Wednesday, 8 May 2013

Calling out your name

A good start to the day with a few more moths to verify that the warmer nights were at last having the desired affect and encouraging a bit more activity in the night air.

The highlight of another glorious afternoon and a walk along the cliff top from the South Foreland Valley to Langdon Hole was the evocative cries of a group of Kittiwakes loafing around on the sea just down from the Lighthouse.
Altogether I counted 42 Kittiwakes below me, but I must admit I may have missed a few as looking over a cliff top with drop of around 100m! Not a common breeder in Kent, probably due to lack of suitable breeding sites the Kittiwake, or more properly the Black-legged Kittiwake (to separate it from its Red-legged congener from Alaska) is the most numerous gull in the world.

The number of Kittiwakes breeding on the cliffs here has certainly fallen over the years. I find it hard to see where there are appropriate ledges now, but it isn't easy to see the face from the top. I'm hoping for a boat ride from the Bay to Dover later in the summer to try to see and nesting activity.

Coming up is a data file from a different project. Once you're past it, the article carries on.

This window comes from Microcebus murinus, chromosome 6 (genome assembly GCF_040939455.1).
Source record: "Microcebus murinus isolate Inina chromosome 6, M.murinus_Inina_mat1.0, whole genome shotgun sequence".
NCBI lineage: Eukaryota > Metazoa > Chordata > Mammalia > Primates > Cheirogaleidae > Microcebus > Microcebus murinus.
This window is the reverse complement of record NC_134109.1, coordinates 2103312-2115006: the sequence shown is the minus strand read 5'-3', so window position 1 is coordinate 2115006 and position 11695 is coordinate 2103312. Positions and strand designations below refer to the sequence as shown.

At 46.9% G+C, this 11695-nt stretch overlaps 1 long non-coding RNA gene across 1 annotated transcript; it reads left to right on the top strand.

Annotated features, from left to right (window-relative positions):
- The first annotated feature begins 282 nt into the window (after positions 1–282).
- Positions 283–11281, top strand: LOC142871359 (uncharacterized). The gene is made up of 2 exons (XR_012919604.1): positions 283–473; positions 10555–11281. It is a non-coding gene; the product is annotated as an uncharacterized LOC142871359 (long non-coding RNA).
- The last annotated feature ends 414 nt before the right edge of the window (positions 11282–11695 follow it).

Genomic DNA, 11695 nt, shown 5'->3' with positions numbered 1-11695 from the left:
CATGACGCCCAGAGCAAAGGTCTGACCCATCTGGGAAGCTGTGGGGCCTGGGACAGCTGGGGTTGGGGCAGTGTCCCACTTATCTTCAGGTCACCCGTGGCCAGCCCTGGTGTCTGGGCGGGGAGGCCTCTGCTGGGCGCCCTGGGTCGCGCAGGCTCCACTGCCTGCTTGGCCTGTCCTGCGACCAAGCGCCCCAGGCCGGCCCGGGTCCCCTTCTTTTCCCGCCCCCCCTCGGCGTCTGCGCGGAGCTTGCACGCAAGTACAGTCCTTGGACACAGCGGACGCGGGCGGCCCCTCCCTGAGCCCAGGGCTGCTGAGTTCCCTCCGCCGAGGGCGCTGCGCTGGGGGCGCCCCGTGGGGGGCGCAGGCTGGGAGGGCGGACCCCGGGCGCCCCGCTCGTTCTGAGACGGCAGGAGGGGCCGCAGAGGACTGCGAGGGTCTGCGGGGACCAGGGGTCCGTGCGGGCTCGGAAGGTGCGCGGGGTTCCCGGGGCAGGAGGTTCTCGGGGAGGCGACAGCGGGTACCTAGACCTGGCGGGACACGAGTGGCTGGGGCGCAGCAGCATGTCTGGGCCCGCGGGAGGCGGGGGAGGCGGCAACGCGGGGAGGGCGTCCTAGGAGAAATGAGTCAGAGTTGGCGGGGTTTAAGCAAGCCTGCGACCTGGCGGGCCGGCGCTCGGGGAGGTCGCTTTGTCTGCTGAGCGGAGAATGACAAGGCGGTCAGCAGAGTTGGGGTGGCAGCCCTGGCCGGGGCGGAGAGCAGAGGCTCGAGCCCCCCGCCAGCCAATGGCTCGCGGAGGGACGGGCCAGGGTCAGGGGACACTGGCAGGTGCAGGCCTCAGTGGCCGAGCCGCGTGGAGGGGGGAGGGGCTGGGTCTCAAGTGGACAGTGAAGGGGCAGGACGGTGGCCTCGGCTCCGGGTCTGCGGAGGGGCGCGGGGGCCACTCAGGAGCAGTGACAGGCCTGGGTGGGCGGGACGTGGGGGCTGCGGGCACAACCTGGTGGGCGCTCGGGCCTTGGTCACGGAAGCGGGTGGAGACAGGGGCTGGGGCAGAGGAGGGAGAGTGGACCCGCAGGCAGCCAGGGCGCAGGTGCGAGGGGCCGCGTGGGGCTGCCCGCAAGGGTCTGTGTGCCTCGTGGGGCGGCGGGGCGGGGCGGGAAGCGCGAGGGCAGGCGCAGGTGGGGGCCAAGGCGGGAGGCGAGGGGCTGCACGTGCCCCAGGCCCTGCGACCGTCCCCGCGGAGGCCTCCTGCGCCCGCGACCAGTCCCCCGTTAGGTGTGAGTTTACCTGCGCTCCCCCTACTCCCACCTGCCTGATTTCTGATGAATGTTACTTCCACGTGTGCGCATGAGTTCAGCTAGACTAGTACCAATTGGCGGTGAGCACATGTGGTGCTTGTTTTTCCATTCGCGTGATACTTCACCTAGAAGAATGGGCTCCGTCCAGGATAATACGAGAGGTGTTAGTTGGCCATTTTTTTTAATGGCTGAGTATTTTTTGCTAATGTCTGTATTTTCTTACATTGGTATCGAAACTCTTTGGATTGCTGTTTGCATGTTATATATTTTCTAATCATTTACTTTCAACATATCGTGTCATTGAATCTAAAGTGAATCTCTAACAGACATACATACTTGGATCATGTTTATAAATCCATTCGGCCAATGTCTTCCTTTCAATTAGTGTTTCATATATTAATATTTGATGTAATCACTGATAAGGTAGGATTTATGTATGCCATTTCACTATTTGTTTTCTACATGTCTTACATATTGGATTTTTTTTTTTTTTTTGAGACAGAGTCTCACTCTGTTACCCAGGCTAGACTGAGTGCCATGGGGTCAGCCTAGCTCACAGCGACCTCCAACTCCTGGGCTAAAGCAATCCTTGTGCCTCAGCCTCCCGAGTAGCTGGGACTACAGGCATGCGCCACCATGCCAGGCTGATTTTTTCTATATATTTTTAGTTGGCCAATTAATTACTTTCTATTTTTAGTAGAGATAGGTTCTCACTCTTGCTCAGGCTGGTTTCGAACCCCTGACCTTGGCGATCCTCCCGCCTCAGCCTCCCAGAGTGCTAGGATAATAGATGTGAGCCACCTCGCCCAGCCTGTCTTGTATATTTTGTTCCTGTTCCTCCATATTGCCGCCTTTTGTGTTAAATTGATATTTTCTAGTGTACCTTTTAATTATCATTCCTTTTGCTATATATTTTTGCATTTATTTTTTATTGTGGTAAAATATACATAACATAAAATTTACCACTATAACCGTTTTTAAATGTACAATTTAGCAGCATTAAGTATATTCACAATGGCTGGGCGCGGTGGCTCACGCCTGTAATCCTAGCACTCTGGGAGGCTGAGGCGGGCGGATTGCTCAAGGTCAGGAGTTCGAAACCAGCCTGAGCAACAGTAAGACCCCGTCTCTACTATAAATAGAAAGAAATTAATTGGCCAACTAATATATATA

As well as the large flints jutting out from the chalk there are also large faces that have a sort of bumpy "marbled" effect. Again there don't look to be many places to lay an egg on these areas.

As I looked over the top I noticed this chap collecting something, presumable shellfish of some sort, either for human consumption, or possibly as bait when fishing. At Langdon Hole a Lesser Whitethroat was singing from the scrub at hte bottom, but I was too lazy to go dawn there to see the bird. Back towards the Lighthouse numerous Linnets were feeding in the rough grass now set aside from the agricultural fields and one Corn Bunting repeated his jingle several times from a fence post.

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